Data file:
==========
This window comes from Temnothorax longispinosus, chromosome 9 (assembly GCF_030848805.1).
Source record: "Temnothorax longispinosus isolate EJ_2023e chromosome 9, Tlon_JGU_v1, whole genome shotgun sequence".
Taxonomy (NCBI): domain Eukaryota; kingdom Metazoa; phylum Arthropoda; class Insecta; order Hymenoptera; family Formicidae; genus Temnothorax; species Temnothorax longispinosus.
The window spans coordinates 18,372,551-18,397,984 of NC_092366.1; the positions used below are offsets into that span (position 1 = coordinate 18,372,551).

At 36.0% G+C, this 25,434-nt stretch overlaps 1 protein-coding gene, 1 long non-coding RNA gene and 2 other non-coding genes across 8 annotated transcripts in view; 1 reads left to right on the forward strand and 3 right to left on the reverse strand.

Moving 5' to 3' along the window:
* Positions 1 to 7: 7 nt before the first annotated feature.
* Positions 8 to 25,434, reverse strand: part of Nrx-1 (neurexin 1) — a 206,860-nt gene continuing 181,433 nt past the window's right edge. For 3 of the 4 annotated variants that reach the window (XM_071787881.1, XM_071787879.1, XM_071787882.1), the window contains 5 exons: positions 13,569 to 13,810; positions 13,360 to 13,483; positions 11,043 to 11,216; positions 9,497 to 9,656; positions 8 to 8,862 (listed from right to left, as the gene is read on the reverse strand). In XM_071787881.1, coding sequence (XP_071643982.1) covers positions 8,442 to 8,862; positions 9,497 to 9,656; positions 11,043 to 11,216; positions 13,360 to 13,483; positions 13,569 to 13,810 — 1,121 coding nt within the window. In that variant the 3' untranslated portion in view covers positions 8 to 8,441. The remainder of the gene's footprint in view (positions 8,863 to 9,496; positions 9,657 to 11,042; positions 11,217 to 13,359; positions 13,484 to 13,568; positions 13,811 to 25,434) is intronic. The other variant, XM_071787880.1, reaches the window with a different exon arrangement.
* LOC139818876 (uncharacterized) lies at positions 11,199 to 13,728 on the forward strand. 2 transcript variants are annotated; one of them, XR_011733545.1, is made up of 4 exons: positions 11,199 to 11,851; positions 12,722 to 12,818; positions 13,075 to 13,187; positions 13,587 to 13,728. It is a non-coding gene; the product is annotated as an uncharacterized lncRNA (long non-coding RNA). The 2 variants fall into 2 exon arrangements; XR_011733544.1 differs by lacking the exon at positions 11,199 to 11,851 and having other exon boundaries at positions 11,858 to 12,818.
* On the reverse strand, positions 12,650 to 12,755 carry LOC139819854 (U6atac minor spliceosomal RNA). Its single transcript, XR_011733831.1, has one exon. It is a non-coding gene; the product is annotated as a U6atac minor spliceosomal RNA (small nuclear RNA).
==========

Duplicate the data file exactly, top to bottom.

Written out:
This window comes from Temnothorax longispinosus, chromosome 9 (assembly GCF_030848805.1).
Source record: "Temnothorax longispinosus isolate EJ_2023e chromosome 9, Tlon_JGU_v1, whole genome shotgun sequence".
Taxonomy (NCBI): domain Eukaryota; kingdom Metazoa; phylum Arthropoda; class Insecta; order Hymenoptera; family Formicidae; genus Temnothorax; species Temnothorax longispinosus.
The window spans coordinates 18,372,551-18,397,984 of NC_092366.1; the positions used below are offsets into that span (position 1 = coordinate 18,372,551).

At 36.0% G+C, this 25,434-nt stretch overlaps 1 protein-coding gene, 1 long non-coding RNA gene and 2 other non-coding genes across 8 annotated transcripts in view; 1 reads left to right on the forward strand and 3 right to left on the reverse strand.

Moving 5' to 3' along the window:
* Positions 1 to 7: 7 nt before the first annotated feature.
* Positions 8 to 25,434, reverse strand: part of Nrx-1 (neurexin 1) — a 206,860-nt gene continuing 181,433 nt past the window's right edge. For 3 of the 4 annotated variants that reach the window (XM_071787881.1, XM_071787879.1, XM_071787882.1), the window contains 5 exons: positions 13,569 to 13,810; positions 13,360 to 13,483; positions 11,043 to 11,216; positions 9,497 to 9,656; positions 8 to 8,862 (listed from right to left, as the gene is read on the reverse strand). In XM_071787881.1, coding sequence (XP_071643982.1) covers positions 8,442 to 8,862; positions 9,497 to 9,656; positions 11,043 to 11,216; positions 13,360 to 13,483; positions 13,569 to 13,810 — 1,121 coding nt within the window. In that variant the 3' untranslated portion in view covers positions 8 to 8,441. The remainder of the gene's footprint in view (positions 8,863 to 9,496; positions 9,657 to 11,042; positions 11,217 to 13,359; positions 13,484 to 13,568; positions 13,811 to 25,434) is intronic. The other variant, XM_071787880.1, reaches the window with a different exon arrangement.
* LOC139818876 (uncharacterized) lies at positions 11,199 to 13,728 on the forward strand. 2 transcript variants are annotated; one of them, XR_011733545.1, is made up of 4 exons: positions 11,199 to 11,851; positions 12,722 to 12,818; positions 13,075 to 13,187; positions 13,587 to 13,728. It is a non-coding gene; the product is annotated as an uncharacterized lncRNA (long non-coding RNA). The 2 variants fall into 2 exon arrangements; XR_011733544.1 differs by lacking the exon at positions 11,199 to 11,851 and having other exon boundaries at positions 11,858 to 12,818.
* On the reverse strand, positions 12,650 to 12,755 carry LOC139819854 (U6atac minor spliceosomal RNA). Its single transcript, XR_011733831.1, has one exon. It is a non-coding gene; the product is annotated as a U6atac minor spliceosomal RNA (small nuclear RNA).